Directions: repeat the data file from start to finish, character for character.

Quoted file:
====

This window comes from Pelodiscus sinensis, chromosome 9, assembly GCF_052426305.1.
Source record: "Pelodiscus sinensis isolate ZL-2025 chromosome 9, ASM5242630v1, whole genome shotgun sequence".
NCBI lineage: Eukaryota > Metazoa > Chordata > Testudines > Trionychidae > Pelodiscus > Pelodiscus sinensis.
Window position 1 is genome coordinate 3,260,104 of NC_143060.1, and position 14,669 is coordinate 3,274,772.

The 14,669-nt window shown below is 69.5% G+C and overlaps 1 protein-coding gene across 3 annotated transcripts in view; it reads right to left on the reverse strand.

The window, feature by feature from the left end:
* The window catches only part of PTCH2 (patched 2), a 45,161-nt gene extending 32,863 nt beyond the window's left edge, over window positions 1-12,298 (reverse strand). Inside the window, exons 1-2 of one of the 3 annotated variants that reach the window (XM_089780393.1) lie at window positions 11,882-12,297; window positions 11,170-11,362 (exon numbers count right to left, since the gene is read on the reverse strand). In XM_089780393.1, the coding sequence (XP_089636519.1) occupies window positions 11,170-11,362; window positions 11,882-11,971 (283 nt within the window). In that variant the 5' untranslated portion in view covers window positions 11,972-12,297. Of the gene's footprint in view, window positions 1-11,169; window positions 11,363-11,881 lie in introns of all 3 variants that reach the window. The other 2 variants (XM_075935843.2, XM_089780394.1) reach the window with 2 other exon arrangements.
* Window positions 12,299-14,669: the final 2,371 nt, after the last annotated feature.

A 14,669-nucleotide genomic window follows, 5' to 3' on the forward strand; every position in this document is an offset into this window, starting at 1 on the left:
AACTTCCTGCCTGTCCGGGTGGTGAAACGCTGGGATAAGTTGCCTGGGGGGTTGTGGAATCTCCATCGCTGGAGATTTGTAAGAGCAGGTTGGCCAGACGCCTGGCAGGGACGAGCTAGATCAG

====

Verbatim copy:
This window comes from Pelodiscus sinensis, chromosome 9, assembly GCF_052426305.1.
Source record: "Pelodiscus sinensis isolate ZL-2025 chromosome 9, ASM5242630v1, whole genome shotgun sequence".
NCBI lineage: Eukaryota > Metazoa > Chordata > Testudines > Trionychidae > Pelodiscus > Pelodiscus sinensis.
Window position 1 is genome coordinate 3,260,104 of NC_143060.1, and position 14,669 is coordinate 3,274,772.

The 14,669-nt window shown below is 69.5% G+C and overlaps 1 protein-coding gene across 3 annotated transcripts in view; it reads right to left on the reverse strand.

The window, feature by feature from the left end:
* The window catches only part of PTCH2 (patched 2), a 45,161-nt gene extending 32,863 nt beyond the window's left edge, over window positions 1-12,298 (reverse strand). Inside the window, exons 1-2 of one of the 3 annotated variants that reach the window (XM_089780393.1) lie at window positions 11,882-12,297; window positions 11,170-11,362 (exon numbers count right to left, since the gene is read on the reverse strand). In XM_089780393.1, the coding sequence (XP_089636519.1) occupies window positions 11,170-11,362; window positions 11,882-11,971 (283 nt within the window). In that variant the 5' untranslated portion in view covers window positions 11,972-12,297. Of the gene's footprint in view, window positions 1-11,169; window positions 11,363-11,881 lie in introns of all 3 variants that reach the window. The other 2 variants (XM_075935843.2, XM_089780394.1) reach the window with 2 other exon arrangements.
* Window positions 12,299-14,669: the final 2,371 nt, after the last annotated feature.

A 14,669-nucleotide genomic window follows, 5' to 3' on the forward strand; every position in this document is an offset into this window, starting at 1 on the left:
AACTTCCTGCCTGTCCGGGTGGTGAAACGCTGGGATAAGTTGCCTGGGGGGTTGTGGAATCTCCATCGCTGGAGATTTGTAAGAGCAGGTTGGCCAGACGCCTGGCAGGGACGAGCTAGATCAG